The Ohio CASA/GAL Association was incorporated in 1993 to serve as a network-wide support organization for Ohio’s local CASA/GAL programs. The Association monitors the statewide implementation of National CASA Association standards of practice, holds quarterly director’s meetings and bi-annual training meetings. The Association communicates regularly with local programs via a quarterly newsletter, monthly updates via e-mail, facsimile and Website. Ohio CASA also collects statewide data, provides technical assistance and training, manages the “Celebrate Kids!” specialty license plate, tracks CASA-related legislation and holds an annual “Celebrate Kids!” Conference.

Q: What is the role of the National Court Appointed Special Advocate Association (NCASAA)?

The National CASA Association is a non-profit organization that represents and serves the local and state CASA/GAL programs. NCASAA provides training, technical assistance, research, news and public awareness services to members. NCASAA is headquartered in Seattle, Washington, and is funded by a combination of private grants, federal funds, memberships and contributions.

Q: Are CASA/GAL volunteer programs effective?

According to a number of studies, children who are assigned a CASA/GAL volunteer:
       *Spend less time in the court system and less time in foster care than            those who do not have  CASA/GAL representation;
       *Are more likely to be placed in permanent homes; and
       *Receive more services than children without CASA/GAL advocacy.

Q: Are there other agencies or organizations that provide the same services as the CASA/GAL program?

While other child advocacy organizations do exist, CASA is the only program where volunteers are appointed by the court to advocate for a child’s best interests.

Q: How was CASA started?

The CASA movement began in 1977 when Judge David Soukup of Seattle, Washington, first recruited community volunteers to speak as guardians ad litem on behalf of abused and neglected children in court. Judge Soukup felt frustrated that he was expected to make life-and-death decisions regarding children with no feedback from the child and only limited information from others involved in the case. He wanted to develop a way to bring more complete information to juvenile judges so that they could better protect children. CASA volunteers proved to be an effective way to help the courts avoid inappropriate and unduly long foster care placements. As a result, other states began to adopt the idea.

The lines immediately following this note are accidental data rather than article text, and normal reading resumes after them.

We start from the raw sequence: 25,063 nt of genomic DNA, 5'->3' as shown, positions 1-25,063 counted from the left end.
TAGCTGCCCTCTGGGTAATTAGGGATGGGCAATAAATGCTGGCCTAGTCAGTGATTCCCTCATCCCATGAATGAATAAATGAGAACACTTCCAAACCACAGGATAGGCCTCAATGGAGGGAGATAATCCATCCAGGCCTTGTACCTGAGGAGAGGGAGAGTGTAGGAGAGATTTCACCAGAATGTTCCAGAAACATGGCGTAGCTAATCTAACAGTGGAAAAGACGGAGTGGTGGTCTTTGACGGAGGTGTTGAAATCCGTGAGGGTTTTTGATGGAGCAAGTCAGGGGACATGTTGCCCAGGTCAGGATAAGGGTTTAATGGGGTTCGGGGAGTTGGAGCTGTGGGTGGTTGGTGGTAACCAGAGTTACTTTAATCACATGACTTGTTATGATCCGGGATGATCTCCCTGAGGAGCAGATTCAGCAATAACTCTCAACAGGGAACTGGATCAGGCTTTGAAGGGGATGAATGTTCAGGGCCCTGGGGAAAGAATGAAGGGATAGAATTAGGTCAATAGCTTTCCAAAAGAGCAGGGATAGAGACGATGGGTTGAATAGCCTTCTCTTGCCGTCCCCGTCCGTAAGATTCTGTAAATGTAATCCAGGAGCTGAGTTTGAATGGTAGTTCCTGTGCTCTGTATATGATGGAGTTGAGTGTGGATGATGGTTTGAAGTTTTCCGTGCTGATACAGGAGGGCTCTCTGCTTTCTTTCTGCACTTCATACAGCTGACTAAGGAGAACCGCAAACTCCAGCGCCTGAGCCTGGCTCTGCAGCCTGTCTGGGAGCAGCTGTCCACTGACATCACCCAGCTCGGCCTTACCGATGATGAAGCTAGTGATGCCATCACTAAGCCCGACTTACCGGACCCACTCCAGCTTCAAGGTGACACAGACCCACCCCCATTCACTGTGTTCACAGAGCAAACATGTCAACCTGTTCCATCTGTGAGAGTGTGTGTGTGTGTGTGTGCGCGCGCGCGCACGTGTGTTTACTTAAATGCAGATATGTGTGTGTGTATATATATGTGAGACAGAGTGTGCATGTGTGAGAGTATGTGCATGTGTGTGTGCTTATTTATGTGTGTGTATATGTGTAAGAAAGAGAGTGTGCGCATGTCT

Today there are more than 93,300 CASA volunteers serving over 950 CASA programs in 49 states, the District of Columbia and the U.S. Virgin Islands.
The first Ohio CASA program was founded in October 1980 in Lucas County (Toledo) by Judge Andy Devine, with help from the Junior League.  Judge Devine had attended a presentation about the CASA program in Tennessee which inspired him to take the idea back to his community. Judge Devine then traveled to Rhode Island to visit a CASA program and gather further information on program operations. In the program’s first two and a half years, Judge Devine served as the Volunteer Coordinator. The Lucas County CASA/GAL program was third in the nation.  CASA programs in Akron and Cincinnati soon followed.
Today there are 44 programs serving 53 counties in Ohio. In 2018, Ohio CASA/GAL programs had approximately 2,400 volunteers serving over 9,500 children.

Contact Information:
Juvenile Court CASA Program
101 E. Columbia Street
Springfield, OH 45502
Phone: (937) 521-1622

Member of the National CASA Association

REVISED January 2020


CASA Director,
Abby Easton
CASA Volunteer Coordinator,
Jessica Finney